I read “The Plague” by Camus in college. OK, “read” is generous. Scanned it for the test is more likely. I hadn’t thought about the book since until I saw this quote in an article about the COVID-19/coronavirus:
“A pestilence does not have human dimensions, so people tell themselves that it is unreal, that it is a bad dream that it will end.”“The Plague” by Albert Camus
Let me be clear, I’m not equating the coronavirus (COVID-19) to the plague except to note as Camus did, that the “unrealness” of this moment might shape your and my thinking. And that’s what I hope you think about right now. There are so many inflammatory terms to use. I’ll call it this “thing.” You know what I’m talking about.
It does look like this “thing” isn’t overblown or something that will just go away. I have some concerns about the health component of this thing. The economic impact of this thing might be significant. Particularly for small businesses and some sectors like food, hospitality and entertainment. I’m prayerful that it’ll be minimal.
Sequoia Capital, one of the world’s leading venture capital firms issued a warning last week to their founders and CEOs. They called the Coronavirus the black swan of 2020. It’s worth taking a minute to read the memo.
Black swan events are high profile, hard to predict and rare events that are beyond the realm of normal expectations yet have major effects. Basically, significant events that few predicted and few anticipated. Note that black swan events aren’t necessarily bad. They’re surprises that can certainly end up badly for those who don’t react or react well. “Black swan events” references a theory developed by Nassim Nicholas Taleb, whose thinking in “Antifragile” captivated me.
This quote from Sequoia got my attention and had me nodding my head in agreement:
“Having weathered every business downturn for nearly fifty years, we’ve learned an important lesson – nobody ever regrets making fast and decisive adjustments to changing circumstances.”Sequoia Capital
Seems wise. For me, this isn’t about fear, it’s about trying to exercise wisdom in an unusual time.
So, what should you consider about how bad it might get (avoiding the full-on zombie apocalypse scenario)?
How about this, all the hospital beds in the US are full by early May?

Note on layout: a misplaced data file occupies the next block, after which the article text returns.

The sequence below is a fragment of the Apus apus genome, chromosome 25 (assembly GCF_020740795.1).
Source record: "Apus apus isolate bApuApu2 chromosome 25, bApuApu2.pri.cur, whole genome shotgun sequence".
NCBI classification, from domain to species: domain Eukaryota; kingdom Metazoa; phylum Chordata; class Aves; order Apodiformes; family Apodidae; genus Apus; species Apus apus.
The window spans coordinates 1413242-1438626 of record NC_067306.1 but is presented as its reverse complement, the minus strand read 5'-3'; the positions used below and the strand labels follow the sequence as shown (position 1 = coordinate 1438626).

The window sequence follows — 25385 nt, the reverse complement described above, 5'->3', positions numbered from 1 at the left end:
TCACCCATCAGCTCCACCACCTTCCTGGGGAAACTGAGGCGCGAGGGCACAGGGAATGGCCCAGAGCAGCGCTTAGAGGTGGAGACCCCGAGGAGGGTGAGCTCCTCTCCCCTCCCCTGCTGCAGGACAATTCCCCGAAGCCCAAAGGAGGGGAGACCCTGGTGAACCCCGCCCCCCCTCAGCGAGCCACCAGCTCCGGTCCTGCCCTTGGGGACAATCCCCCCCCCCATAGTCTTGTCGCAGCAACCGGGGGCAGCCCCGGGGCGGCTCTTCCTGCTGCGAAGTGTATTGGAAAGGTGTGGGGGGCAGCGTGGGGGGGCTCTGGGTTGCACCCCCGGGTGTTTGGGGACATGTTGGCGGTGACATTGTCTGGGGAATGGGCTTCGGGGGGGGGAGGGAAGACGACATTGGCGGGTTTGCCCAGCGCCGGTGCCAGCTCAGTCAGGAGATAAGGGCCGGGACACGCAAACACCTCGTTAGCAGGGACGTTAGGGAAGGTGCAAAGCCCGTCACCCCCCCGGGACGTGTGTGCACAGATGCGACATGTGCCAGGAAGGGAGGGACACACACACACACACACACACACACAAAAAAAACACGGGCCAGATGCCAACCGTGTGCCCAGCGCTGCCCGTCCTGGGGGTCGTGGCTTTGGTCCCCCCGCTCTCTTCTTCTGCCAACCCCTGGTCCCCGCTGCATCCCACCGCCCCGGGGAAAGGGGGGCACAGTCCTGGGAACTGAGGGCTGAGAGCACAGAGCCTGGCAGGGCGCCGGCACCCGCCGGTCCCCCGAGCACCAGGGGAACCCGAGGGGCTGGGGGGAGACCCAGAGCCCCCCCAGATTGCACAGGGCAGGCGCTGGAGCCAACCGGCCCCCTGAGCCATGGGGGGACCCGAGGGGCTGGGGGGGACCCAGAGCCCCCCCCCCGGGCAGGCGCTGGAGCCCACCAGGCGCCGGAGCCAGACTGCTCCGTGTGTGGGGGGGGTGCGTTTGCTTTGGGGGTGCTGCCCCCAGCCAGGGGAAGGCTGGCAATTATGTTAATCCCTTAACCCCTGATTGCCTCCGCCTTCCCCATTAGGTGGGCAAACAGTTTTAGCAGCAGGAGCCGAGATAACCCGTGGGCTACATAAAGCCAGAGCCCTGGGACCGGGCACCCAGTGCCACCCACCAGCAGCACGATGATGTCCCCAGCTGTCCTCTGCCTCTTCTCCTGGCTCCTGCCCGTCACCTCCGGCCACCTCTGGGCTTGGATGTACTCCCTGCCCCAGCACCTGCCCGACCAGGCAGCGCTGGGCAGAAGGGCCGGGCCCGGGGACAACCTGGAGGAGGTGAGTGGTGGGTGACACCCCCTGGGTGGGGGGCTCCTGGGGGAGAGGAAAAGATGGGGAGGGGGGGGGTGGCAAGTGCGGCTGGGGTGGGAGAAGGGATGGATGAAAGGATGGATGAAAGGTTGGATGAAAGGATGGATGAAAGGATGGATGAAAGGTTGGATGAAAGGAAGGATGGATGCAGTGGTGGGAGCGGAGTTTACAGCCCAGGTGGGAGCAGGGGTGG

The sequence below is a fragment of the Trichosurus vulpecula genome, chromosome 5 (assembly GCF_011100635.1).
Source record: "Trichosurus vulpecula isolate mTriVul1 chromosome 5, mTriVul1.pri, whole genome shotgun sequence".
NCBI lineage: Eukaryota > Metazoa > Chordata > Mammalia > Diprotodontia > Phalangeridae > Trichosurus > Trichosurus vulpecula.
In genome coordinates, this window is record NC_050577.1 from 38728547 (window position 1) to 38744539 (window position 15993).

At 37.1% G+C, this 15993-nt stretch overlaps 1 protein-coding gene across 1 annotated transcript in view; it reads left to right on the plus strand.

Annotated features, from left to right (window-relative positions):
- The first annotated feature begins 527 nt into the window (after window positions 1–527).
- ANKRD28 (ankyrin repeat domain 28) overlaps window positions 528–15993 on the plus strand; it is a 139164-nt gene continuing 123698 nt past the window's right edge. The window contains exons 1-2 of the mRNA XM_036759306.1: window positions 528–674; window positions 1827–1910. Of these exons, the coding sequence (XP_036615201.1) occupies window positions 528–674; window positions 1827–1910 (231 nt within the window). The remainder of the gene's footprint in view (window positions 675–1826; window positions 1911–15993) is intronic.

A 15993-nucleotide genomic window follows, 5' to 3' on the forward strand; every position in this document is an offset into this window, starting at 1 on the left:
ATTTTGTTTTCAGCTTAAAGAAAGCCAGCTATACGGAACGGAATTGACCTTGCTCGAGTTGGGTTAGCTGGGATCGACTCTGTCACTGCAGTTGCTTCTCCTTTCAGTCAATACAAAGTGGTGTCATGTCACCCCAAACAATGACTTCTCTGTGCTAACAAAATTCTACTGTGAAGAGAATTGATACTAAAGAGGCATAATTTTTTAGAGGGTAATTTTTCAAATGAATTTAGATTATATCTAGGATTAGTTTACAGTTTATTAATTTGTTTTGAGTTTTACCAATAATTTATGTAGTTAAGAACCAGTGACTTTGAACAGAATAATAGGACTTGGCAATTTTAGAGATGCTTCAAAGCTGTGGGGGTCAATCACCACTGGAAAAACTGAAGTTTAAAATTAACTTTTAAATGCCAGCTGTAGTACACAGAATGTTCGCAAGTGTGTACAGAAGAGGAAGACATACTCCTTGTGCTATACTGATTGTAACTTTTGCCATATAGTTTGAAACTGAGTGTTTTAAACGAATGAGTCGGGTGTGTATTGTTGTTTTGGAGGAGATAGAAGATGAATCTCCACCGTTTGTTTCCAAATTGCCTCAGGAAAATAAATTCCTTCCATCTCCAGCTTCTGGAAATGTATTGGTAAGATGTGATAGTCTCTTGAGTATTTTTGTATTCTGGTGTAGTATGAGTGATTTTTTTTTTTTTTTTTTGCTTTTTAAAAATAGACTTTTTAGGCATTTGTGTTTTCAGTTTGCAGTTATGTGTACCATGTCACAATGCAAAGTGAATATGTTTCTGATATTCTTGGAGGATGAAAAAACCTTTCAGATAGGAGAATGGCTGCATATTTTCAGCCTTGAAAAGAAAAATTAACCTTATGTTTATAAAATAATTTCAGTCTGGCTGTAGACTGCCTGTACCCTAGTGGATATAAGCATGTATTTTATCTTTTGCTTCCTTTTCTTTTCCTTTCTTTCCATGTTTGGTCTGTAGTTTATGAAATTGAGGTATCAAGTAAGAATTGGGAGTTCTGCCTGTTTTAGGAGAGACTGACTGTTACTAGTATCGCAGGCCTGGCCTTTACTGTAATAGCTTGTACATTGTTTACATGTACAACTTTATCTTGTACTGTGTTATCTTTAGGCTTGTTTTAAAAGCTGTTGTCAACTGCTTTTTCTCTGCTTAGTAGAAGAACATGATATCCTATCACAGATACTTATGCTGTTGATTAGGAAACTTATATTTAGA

I don’t know, the numbers and analysis seems plausible. It’s worth considering. If he’s wrong, no biggie. If he’s right: a biggie.
Also, consider this article from the Atlantic, titled Cancel Everything. (If you have an event scheduled in the next month or so, you won’t enjoy the article, sorry.)
What should you as a leader do?
Maybe, take a page from Delta Airlines. This week they sent an email to their customers about this thing. They made three big points:
We’ve taken action.
That’s a pretty good model. Your board needs to know what you’re thinking. Your team needs to know your version of this. Your donors are thinking about this thing that is the COVID-19 (coronavirus). Tell them what you’re thinking.
I’m advising clients to anticipate:
Donor preoccupation. Fundraising will eventually get choppy (not forever but probably for a period of time). But you can’t turn off your communications. You must stay in their minds. This is a time of significant uncertainty for your people. Step into it with the certainty you can offer.
Donor concern. Donors are thinking about this thing. Check in on them. Find out what they’re thinking. Pray with and support them. Ministries that stay in touch and in relationship with donors during disruptions weather uncertainty better than those who hunker down and stop communicating. Many, many nonprofits have donor files filled with older people. You better believe that segment of your donors will be impacted by this “thing.”
Donor interest. They’ll be curious about what you’re doing in your work. What’s your plan for volunteers? What’s your plan for an upcoming event? What are you doing for those your serve? How are you protecting your team? Include your donors in what you’re thinking.
At Oneicity, we’re doing our best to continue to support our clients. I’m touching base with experts I know about the health issues and the economic issues. We’ve always been a “work from anywhere” culture. A few of us are coming to the office but we’re following precautions. Hand sanitizer is EVERYWHERE. We’re limiting travel as much as we can. And we’re working hard to pay attention and not ignore the human dimension to this time.
It’s going to be OK. But there are some uncertainties as to what “OK” looks like in the weeks ahead.
Let me know what you think.
You can reach me at sthomas AT Oneicity DOT com.
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